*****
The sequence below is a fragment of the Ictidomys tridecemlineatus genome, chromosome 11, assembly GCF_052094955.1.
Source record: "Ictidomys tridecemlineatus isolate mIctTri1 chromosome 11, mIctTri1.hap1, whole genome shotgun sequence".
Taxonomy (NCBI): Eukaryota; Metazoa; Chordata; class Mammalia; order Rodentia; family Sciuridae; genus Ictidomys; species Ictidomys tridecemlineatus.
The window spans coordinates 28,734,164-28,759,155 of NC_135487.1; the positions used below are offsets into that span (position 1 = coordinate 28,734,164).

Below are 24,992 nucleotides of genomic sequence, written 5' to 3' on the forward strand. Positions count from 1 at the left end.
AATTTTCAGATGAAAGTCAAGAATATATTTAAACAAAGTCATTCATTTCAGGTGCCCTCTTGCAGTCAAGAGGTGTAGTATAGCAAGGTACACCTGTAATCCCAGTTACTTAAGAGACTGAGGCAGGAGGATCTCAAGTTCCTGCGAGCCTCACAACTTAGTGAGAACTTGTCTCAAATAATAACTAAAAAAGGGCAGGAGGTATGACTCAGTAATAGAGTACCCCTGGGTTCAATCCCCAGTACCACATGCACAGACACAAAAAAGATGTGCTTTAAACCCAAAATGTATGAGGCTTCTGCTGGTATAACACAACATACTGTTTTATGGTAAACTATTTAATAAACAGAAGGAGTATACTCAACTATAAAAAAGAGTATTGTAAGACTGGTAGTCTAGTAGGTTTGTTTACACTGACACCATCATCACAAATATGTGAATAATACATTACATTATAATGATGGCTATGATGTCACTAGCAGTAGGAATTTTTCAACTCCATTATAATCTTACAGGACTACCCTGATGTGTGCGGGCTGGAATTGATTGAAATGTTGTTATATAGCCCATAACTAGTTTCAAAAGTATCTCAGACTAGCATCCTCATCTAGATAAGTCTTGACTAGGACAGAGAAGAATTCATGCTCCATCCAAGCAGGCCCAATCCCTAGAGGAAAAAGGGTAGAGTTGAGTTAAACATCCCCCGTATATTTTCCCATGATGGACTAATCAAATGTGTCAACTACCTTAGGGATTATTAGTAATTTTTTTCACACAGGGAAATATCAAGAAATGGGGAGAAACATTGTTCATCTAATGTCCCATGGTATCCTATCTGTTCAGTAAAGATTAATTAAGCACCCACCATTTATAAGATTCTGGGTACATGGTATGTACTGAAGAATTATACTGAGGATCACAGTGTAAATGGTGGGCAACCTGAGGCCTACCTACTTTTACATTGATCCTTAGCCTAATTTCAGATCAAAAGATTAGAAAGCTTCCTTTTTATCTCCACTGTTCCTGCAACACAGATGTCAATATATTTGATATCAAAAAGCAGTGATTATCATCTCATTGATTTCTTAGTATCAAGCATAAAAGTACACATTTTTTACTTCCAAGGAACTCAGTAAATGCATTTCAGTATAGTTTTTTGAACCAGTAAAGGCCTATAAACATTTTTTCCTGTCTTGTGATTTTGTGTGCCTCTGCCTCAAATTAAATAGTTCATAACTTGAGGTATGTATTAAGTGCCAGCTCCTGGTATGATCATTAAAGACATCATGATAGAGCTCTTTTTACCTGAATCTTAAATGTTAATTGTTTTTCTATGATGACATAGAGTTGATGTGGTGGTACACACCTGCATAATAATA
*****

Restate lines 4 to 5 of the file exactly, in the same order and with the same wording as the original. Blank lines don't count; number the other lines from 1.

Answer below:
The window spans coordinates 28,734,164-28,759,155 of NC_135487.1; the positions used below are offsets into that span (position 1 = coordinate 28,734,164).

Below are 24,992 nucleotides of genomic sequence, written 5' to 3' on the forward strand. Positions count from 1 at the left end.